3. ^ a b Hamilton, Richart (2015). Tarascon Pocket Pharmacopoeia 2015 Deluxe Lab-Coat Edition. Jones & Bartlett Learning. p. 464. ISBN 9781284057560. 
  4. ^ "WHO Model List of Essential Medicines (19th List)" (PDF). World Health Organization. April 2015. Retrieved 8 December 2016. 
  5. ^ "Sulfasalazine". International Drug Price Indicator Guide. Retrieved 8 December 2016. 
  6. ^ "Drug 'may reverse liver disease'". BBC News. 2006-09-26. Retrieved 2010-05-24. 
  7. ^ Fiona Oakley; Muriel Meso; John P. Iredale; Karen Green; Carylyn J. Marek; Xiaoying Zhou; Michael J. May; Harry Millward-Sadler; Matthew C. Wright; Derek A. Mann (Jan 2005). "Inhibition of inhibitor of κB kinases stimulates hepatic stellate cell apoptosis and accelerated recovery from rat liver fibrosis". Gastroenterology. 128 (1): 108–120. doi:10.1053/j.gastro.2004.10.003. 
  8. ^ McGirt LY, Vasagar K, Gober LM, Saini SS, Beck LA (Oct 2006). "Successful treatment of recalcitrant chronic idiopathic urticaria with sulfasalazine". Arch Dermatol. 142 (10): 1337–1342. doi:10.1001/archderm.142.10.1337. PMID 17043190. 
  9. ^ Cantarini L, Tinazzi I, Biasi D, Fioravanti A, Galeazzi M (June 2007). "Sulfasalazine-induced immune thrombocytopenia". Postgraduate Medical Journal. 83 (980): e1. doi:10.1136/pgmj.2006.055194. PMC 2600053Freely accessible. PMID 17551063. 
  10. ^ Inflammatory Bowel Disease~workup at eMedicine
  11. ^ Women With Autoimmune Diseases: Medications During Pregnancy and Lactation: Sulfasalazine;
  12. ^ Hernández-Díaz, Sonia; Werler, Martha M.; Walker, Alexander M.; Mitchell, Allen A. (2000). "Folic Acid Antagonists during Pregnancy and the Risk of Birth Defects". New England Journal of Medicine. 343 (22): 1608–14. doi:10.1056/NEJM200011303432204. PMID 11096168.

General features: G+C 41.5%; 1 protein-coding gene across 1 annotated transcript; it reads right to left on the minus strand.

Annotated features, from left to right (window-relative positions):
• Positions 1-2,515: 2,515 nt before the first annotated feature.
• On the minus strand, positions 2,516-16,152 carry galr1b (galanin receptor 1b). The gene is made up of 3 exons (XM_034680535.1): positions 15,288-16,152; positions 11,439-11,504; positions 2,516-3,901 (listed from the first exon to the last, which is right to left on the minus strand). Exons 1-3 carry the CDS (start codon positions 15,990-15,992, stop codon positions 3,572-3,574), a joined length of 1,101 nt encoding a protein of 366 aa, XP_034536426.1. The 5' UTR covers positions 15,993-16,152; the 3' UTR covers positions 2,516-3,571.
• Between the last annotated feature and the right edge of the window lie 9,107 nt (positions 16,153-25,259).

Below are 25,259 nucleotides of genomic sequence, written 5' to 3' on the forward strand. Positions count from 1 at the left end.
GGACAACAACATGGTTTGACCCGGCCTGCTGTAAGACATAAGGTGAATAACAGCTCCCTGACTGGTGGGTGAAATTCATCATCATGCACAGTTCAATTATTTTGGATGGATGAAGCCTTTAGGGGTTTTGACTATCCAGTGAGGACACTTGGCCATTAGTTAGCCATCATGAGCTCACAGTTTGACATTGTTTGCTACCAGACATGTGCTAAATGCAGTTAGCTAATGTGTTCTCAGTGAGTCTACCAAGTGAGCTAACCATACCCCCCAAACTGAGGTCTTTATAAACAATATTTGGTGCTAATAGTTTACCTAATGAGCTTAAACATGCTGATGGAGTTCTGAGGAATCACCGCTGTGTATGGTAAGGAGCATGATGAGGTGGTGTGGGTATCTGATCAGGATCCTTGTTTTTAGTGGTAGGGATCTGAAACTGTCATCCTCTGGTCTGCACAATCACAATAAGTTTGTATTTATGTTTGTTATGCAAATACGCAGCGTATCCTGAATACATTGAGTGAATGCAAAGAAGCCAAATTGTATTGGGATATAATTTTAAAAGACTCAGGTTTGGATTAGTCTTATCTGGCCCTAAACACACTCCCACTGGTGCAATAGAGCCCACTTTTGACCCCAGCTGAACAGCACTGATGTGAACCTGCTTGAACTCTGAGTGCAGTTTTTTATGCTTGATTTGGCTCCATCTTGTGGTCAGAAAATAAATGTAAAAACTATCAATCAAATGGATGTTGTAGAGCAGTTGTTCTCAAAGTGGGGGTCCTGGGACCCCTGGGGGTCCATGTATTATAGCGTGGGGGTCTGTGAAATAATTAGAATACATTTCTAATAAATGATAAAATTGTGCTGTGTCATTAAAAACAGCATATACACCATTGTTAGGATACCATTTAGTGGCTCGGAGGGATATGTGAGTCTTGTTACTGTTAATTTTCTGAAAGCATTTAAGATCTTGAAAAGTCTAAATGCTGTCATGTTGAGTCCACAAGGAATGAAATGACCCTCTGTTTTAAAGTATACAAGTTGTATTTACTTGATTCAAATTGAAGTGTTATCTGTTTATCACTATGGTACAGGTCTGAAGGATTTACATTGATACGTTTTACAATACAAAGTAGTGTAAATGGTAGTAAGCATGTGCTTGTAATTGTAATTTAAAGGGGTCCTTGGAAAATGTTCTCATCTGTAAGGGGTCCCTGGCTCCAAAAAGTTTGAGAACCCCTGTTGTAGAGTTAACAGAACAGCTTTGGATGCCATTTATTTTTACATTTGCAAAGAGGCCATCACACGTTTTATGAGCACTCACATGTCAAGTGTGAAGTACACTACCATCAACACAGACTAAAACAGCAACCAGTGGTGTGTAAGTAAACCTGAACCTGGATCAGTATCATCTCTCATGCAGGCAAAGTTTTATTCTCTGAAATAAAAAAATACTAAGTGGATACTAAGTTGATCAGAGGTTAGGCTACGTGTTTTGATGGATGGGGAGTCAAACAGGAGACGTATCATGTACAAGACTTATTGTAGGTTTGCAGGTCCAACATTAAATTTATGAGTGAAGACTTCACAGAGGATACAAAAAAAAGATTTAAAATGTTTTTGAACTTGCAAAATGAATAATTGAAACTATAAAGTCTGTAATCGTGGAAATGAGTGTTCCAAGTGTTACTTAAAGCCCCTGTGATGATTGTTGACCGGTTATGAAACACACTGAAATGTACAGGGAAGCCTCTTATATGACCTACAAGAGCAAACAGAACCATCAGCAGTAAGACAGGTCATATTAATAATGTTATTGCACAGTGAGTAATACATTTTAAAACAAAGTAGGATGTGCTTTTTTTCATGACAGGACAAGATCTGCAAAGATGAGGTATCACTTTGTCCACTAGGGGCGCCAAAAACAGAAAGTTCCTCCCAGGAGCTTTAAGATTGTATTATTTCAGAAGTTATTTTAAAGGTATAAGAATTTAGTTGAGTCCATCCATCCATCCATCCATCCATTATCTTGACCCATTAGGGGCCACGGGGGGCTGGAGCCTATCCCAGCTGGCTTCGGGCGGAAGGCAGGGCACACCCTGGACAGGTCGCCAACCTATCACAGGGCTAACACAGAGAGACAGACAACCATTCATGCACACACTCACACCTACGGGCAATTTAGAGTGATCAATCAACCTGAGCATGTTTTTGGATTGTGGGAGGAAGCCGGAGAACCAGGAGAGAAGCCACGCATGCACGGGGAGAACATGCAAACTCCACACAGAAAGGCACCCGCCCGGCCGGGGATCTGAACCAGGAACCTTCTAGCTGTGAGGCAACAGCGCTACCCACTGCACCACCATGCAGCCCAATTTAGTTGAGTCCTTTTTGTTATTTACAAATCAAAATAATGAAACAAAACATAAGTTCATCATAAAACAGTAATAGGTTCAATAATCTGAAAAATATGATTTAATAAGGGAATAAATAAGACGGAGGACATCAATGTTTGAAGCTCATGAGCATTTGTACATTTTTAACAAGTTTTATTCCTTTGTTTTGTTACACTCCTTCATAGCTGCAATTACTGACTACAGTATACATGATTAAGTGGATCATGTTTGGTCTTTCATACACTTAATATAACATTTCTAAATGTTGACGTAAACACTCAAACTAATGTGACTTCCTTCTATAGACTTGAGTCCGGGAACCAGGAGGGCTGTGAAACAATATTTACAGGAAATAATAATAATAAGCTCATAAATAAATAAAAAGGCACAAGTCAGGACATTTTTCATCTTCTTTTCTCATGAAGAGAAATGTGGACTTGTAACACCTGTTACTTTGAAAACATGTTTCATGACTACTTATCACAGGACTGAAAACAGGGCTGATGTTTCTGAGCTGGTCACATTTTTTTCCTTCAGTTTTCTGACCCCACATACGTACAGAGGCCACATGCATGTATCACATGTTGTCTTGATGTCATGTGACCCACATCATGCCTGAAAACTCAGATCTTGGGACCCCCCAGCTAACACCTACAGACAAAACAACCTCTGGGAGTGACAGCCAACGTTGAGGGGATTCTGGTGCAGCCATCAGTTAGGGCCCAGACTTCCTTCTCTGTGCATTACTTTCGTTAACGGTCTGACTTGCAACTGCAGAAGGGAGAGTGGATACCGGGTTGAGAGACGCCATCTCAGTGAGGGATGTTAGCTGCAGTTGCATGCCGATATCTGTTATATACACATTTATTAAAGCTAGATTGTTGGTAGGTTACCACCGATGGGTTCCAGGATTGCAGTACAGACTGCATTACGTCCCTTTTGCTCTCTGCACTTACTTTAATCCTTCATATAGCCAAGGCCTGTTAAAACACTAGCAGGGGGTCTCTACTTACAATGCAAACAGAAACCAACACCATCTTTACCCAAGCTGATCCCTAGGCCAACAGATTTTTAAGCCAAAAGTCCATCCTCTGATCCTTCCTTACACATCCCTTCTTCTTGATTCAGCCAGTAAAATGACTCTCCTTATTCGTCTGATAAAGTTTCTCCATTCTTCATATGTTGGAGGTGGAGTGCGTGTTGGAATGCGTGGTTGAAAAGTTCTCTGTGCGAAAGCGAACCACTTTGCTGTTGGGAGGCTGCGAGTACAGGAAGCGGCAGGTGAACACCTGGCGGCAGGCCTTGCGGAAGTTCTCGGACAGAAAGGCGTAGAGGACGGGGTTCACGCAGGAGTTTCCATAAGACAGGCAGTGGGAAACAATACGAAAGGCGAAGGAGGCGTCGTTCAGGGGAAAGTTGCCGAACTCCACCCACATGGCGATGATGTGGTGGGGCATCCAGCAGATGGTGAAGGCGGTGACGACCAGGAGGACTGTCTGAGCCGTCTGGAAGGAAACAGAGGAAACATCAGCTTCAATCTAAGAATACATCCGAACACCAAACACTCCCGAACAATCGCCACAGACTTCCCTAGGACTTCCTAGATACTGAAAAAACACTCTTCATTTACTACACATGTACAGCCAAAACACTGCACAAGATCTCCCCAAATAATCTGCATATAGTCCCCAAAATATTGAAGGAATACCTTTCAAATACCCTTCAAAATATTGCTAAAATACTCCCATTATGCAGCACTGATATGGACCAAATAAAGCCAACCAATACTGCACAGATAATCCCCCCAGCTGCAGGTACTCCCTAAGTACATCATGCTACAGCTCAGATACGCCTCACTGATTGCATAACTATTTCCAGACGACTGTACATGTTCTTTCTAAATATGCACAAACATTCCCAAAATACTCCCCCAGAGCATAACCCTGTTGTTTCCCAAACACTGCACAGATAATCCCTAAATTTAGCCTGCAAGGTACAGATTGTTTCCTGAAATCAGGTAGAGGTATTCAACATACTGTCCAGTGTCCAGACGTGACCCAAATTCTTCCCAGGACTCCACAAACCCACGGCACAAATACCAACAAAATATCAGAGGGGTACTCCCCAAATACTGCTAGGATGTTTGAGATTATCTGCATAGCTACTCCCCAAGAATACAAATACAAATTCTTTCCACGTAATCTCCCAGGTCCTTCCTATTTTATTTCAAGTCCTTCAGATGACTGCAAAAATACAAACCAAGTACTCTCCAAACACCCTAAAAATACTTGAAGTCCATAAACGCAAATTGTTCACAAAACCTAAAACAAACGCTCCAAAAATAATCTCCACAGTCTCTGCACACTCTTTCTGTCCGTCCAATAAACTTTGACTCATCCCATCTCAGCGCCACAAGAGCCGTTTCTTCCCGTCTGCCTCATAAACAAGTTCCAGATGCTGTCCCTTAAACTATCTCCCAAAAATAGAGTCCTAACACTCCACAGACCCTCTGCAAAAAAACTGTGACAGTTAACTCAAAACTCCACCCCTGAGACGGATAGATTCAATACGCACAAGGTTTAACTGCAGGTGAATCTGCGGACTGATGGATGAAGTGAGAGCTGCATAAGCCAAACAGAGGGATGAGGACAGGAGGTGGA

13. ^ Dixon, Scott J; Patel, Darpan N; Welsch, Matthew; Skouta, Rachid; Lee, Eric D; Hayano, Miki; Thomas, Ajit G; Gleason, Caroline E; Tatonetti, Nicholas P (2014-05-20). "Pharmacological inhibition of cystine–glutamate exchange induces endoplasmic reticulum stress and ferroptosis". eLife. 3. doi:10.7554/eLife.02523. ISSN 2050-084X. PMC 4054777Freely accessible. PMID 24844246. 
  14. ^ "SulfaSALAzine: Drug Information Provided by Lexi-Comp". Merck & Co., Inc. Jan 2012. Retrieved 2012-07-28. 
  15. ^ "DRUGS & MEDICATIONS Sulfasalazine". WebMD. WebMD. 
  16. ^ Bridges, Richard J; Natale, Nicholas R; Patel, Sarjubhai A (2012-01-01). "System xc- cystine/glutamate antiporter: an update on molecular pharmacology and roles within the CNS". British Journal of Pharmacology. 165 (1): 20–34. doi:10.1111/j.1476-5381.2011.01480.x. ISSN 0007-1188. PMC 3252963Freely accessible. PMID 21564084. 
  17. ^ Wahl C, Liptay S, Adler G, Schmid RM. Sulfasalazine: a potent and specific inhibitor of nuclear factor kappa B. Journal of Clinical Investigation. 1998;101(5):1163-1174.
  18. ^ Weber CK, Liptay S, Wirth T, Adler G, Schmid RM. Suppression of NF-kappaB activity by sulfasalazine is mediated by direct inhibition of IkappaB kinases alpha and beta. Gastroenterology. 2000 Nov;119(5):1209-18.